The battleships also conducted Cold War–oriented missions. In 1986, New Jersey became the first American battleship to enter the Sea of Okhotsk, considered the Soviet Union’s backyard and a bastion for the Soviet Navy’s ballistic-missile submarines.

By the late 1980s the Soviet Union was visibly on the decline, and starting in 1989 the Navy made plans to retire the battleships yet again. On August 2, 1990, Saddam Hussein invaded and occupied Kuwait, and in response a massive American sea, air and land force was sent to defend Saudi Arabia. While Iowa and New Jersey were in the process of being decommissioned, Missouri and Wisconsin were deployed to the Persian Gulf. During Operation Desert Storm, the campaign to liberate Kuwait, both battleships fired Tomahawk missiles at Iraqi targets and bombarded Iraqi ground forces. As the Missouri did during the Korean War, both battlewagons conducted naval fire missions to convince Iraqi forces an amphibious assault was imminent, tying up thousands of Iraqi Army forces that were forced to defend the coastline.

By 1992, all four battleships were again deactivated, and today they are museum ships in Hawaii, California, Virginia and New Jersey. Although there are frequent calls to return them to service, that seems unlikely: although their big guns are still useful, the ships require nearly two thousand crew each, making them expensive to operate. While theoretically possible to modernize and automate them, no serious study has been performed in how to adopt them to modern warfare. The four legendary ships Iowa, New Jersey, Missouri and Wisconsin will likely remain museums as long as they are afloat.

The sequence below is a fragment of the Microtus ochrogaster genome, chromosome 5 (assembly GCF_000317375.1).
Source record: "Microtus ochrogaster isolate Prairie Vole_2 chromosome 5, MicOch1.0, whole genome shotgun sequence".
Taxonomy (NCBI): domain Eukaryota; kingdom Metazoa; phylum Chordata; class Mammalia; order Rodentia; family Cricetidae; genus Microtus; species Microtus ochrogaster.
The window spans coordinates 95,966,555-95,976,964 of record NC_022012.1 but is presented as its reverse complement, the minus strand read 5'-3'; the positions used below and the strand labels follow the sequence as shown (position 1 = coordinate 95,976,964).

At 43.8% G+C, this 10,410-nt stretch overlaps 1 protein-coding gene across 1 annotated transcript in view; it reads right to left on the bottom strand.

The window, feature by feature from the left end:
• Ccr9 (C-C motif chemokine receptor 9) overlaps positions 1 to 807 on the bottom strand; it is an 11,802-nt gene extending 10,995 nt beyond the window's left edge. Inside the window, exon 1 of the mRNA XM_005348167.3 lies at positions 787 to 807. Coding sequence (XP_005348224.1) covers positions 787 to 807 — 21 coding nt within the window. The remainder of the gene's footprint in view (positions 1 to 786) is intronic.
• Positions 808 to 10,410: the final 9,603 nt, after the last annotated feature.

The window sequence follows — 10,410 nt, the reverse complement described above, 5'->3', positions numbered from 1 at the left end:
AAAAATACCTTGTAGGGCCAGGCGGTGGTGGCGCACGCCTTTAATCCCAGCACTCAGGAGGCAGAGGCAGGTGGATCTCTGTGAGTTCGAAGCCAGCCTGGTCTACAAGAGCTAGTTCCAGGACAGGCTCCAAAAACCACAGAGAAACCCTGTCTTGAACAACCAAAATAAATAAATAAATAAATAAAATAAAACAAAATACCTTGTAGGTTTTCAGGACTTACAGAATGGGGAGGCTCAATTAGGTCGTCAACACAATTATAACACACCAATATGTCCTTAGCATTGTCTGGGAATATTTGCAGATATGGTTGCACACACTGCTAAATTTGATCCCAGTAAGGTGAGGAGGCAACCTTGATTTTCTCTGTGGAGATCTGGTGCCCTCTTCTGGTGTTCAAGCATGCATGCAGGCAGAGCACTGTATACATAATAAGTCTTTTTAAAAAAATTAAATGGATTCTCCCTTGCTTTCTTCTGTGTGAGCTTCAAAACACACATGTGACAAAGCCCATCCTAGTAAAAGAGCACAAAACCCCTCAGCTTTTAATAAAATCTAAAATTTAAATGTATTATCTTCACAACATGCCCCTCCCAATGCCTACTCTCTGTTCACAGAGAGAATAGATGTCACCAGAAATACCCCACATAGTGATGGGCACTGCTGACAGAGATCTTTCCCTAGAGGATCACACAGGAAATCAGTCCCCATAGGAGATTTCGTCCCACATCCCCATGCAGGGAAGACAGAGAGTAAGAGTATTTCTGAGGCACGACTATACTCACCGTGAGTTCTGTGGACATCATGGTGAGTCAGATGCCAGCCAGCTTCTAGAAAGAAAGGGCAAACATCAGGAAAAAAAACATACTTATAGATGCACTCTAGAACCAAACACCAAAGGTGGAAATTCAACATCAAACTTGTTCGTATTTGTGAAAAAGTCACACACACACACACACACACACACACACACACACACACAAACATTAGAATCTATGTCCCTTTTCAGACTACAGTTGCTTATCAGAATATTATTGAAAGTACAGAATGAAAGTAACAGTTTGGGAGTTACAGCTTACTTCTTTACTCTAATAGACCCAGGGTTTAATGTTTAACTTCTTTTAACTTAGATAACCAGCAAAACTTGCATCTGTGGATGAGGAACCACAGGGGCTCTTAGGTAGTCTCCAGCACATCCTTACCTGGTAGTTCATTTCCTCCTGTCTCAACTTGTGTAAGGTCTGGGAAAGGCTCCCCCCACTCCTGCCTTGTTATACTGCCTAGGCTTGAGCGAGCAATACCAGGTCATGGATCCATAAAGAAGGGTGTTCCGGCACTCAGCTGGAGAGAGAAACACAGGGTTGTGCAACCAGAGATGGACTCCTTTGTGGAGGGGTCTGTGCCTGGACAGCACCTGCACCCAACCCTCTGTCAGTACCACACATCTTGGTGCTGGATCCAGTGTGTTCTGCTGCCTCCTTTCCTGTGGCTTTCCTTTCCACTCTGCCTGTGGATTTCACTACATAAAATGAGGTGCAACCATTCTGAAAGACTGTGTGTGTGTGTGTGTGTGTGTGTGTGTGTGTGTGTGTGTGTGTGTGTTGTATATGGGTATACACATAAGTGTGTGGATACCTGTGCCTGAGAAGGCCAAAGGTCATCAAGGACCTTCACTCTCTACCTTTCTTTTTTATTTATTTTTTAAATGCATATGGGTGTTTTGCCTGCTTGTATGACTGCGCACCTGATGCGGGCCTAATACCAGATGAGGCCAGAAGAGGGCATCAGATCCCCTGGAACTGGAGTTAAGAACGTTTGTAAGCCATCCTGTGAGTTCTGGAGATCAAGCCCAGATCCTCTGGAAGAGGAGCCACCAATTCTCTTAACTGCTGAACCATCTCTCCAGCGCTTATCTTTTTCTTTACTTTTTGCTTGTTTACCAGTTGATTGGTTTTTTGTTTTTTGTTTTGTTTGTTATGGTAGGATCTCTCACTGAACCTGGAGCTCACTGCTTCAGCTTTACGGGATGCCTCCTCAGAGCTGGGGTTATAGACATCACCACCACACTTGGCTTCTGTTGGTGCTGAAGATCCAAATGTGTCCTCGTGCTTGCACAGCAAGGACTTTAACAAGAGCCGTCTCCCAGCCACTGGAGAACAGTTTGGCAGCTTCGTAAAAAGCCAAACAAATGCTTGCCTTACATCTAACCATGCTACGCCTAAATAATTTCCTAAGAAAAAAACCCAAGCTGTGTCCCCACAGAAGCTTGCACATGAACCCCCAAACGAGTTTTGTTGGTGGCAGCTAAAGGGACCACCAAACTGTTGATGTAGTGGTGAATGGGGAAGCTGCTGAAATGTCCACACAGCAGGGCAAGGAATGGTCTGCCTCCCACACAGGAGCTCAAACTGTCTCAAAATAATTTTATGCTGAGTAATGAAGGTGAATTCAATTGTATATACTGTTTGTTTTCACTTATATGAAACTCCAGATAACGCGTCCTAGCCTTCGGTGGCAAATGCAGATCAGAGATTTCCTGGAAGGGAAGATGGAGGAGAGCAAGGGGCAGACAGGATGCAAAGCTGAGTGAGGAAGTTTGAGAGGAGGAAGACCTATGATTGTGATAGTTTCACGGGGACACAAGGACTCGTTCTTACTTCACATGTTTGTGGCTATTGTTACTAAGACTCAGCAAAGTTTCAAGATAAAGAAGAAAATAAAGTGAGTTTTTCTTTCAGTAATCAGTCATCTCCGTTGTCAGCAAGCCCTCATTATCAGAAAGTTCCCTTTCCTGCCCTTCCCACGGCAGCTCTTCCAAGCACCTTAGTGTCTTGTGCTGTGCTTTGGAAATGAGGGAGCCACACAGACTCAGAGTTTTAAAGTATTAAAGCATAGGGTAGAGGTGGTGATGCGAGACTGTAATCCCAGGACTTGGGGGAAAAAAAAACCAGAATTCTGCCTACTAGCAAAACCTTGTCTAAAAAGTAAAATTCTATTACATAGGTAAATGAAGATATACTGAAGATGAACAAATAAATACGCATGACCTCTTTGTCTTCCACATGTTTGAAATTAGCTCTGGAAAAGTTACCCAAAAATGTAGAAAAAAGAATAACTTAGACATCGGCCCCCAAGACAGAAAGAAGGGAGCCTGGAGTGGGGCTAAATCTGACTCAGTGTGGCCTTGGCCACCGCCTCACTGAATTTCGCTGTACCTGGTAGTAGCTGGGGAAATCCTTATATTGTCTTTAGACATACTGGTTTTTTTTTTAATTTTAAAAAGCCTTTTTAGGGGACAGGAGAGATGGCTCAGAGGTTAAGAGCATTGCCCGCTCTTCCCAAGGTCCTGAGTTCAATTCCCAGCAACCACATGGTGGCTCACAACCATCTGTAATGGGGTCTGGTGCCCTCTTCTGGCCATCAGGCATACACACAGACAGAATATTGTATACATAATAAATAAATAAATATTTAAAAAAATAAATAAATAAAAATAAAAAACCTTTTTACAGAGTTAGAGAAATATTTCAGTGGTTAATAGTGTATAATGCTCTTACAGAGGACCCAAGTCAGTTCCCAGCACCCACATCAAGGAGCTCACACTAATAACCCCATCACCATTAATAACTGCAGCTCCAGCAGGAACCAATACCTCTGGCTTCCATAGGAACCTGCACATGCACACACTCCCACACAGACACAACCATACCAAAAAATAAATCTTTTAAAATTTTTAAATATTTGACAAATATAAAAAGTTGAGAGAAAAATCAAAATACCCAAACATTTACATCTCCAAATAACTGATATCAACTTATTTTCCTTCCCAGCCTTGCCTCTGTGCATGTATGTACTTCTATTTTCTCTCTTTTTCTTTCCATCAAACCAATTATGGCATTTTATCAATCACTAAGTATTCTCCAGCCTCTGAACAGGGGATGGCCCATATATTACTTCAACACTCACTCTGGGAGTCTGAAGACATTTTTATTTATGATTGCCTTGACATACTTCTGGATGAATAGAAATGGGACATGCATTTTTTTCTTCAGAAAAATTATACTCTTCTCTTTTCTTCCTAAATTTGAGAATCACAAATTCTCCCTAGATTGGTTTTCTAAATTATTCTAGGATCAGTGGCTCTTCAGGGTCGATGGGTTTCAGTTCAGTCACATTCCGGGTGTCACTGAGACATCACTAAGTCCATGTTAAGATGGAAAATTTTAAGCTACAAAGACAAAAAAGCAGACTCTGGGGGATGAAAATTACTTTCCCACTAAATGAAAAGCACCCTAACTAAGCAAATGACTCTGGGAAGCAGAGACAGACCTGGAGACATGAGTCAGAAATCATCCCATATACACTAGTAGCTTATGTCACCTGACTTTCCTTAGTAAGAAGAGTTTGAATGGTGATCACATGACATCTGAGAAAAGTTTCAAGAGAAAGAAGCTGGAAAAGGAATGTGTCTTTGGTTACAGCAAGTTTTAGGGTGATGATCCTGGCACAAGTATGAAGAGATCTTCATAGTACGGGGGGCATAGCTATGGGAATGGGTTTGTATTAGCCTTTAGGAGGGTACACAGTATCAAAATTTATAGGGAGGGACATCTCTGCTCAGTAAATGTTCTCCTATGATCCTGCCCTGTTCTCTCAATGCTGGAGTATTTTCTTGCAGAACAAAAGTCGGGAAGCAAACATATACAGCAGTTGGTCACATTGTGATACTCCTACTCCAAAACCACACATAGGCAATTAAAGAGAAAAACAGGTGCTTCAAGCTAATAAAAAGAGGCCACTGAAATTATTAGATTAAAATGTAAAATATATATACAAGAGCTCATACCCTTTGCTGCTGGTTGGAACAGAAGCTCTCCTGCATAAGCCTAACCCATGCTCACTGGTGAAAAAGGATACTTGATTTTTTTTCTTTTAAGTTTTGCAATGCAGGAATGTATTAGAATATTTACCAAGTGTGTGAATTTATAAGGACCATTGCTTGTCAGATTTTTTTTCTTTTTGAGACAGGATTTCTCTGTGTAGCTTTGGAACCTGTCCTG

Kyle Mizokami is a defense and national-security writer based in San Francisco who has appeared in the Diplomat, Foreign Policy, War is Boring and the Daily Beast. In 2009 he cofounded the defense and security blog Japan Security Watch. You can follow him on Twitter: @KyleMizokami.